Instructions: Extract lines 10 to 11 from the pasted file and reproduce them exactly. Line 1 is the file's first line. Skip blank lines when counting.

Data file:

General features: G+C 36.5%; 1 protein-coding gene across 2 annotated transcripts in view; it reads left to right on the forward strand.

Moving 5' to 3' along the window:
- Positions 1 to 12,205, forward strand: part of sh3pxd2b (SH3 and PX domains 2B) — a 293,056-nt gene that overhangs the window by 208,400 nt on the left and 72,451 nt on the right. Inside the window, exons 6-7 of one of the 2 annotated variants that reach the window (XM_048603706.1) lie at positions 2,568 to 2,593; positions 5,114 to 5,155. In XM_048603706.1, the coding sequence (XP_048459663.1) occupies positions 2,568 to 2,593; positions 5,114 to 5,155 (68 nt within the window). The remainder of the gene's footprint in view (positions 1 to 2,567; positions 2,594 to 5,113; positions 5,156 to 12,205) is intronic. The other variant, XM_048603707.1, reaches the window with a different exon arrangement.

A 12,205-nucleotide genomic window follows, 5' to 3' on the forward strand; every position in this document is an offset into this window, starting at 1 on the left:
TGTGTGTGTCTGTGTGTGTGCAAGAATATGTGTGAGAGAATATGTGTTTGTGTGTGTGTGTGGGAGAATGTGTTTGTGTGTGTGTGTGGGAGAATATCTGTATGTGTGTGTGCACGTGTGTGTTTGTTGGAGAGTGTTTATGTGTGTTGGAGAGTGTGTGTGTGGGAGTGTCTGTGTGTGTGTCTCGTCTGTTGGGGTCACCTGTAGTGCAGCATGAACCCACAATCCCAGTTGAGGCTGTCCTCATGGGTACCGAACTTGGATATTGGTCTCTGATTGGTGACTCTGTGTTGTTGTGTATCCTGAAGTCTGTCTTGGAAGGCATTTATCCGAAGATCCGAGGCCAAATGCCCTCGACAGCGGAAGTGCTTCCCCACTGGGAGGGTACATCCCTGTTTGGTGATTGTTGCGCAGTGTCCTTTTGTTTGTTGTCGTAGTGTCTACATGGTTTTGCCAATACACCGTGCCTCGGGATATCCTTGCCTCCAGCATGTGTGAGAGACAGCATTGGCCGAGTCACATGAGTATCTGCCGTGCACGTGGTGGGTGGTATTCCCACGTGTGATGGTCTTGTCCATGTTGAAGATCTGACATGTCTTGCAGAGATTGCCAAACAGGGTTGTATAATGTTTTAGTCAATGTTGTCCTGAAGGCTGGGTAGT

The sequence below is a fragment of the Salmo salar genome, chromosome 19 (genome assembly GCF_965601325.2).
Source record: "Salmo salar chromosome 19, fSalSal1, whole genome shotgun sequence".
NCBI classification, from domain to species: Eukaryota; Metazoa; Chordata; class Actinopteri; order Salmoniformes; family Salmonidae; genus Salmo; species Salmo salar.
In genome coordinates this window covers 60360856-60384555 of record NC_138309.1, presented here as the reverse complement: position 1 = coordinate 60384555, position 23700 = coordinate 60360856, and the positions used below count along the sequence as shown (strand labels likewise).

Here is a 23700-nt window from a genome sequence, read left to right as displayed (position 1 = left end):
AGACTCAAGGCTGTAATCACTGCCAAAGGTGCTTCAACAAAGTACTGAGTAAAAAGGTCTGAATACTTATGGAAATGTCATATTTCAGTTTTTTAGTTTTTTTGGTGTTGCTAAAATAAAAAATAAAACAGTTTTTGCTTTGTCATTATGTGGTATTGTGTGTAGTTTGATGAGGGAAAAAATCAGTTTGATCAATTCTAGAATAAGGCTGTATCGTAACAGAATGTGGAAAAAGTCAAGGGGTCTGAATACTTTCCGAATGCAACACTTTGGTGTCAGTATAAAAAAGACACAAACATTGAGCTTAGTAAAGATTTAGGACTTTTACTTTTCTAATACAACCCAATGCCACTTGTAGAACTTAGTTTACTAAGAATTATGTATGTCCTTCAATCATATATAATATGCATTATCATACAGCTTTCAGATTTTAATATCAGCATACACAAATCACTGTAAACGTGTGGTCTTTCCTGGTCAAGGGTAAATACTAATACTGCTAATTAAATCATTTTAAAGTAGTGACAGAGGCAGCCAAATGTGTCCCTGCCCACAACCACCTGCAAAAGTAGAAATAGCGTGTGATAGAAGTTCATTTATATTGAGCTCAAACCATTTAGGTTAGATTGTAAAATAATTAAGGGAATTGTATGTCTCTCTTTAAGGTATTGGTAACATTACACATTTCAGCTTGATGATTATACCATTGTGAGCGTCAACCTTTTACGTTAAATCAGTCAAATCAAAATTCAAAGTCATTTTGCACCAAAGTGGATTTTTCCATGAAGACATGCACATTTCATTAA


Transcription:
Here is a 23700-nt window from a genome sequence, read left to right as displayed (position 1 = left end):
AGACTCAAGGCTGTAATCACTGCCAAAGGTGCTTCAACAAAGTACTGAGTAAAAAGGTCTGAATACTTATGGAAATGTCATATTTCAGTTTTTTAGTTTTTTTGGTGTTGCTAAAATAAAAAATAAAACAGTTTTTGCTTTGTCATTATGTGGTATTGTGTGTAGTTTGATGAGGGAAAAAATCAGTTTGATCAATTCTAGAATAAGGCTGTATCGTAACAGAATGTGGAAAAAGTCAAGGGGTCTGAATACTTTCCGAATGCAACACTTTGGTGTCAGTATAAAAAAGACACAAACATTGAGCTTAGTAAAGATTTAGGACTTTTACTTTTCTAATACAACCCAATGCCACTTGTAGAACTTAGTTTACTAAGAATTATGTATGTCCTTCAATCATATATAATATGCATTATCATACAGCTTTCAGATTTTAATATCAGCATACACAAATCACTGTAAACGTGTGGTCTTTCCTGGTCAAGGGTAAATACTAATACTGCTAATTAAATCATTTTAAAGTAGTGACAGAGGCAGCCAAATGTGTCCCTGCCCACAACCACCTGCAAAAGTAGAAATAGCGTGTGATAGAAGTTCATTTATATTGAGCTCAAACCATTTAGGTTAGATTGTAAAATAATTAAGGGAATTGTATGTCTCTCTTTAAGGTATTGGTAACATTACACATTTCAGCTTGATGATTATACCATTGTGAGCGTCAACCTTTTACGTTAAATCAGTCAAATCAAAATTCAAAGTCATTTTGCACCAAAGTGGATTTTTCCATGAAGACATGCACATTTCATTAA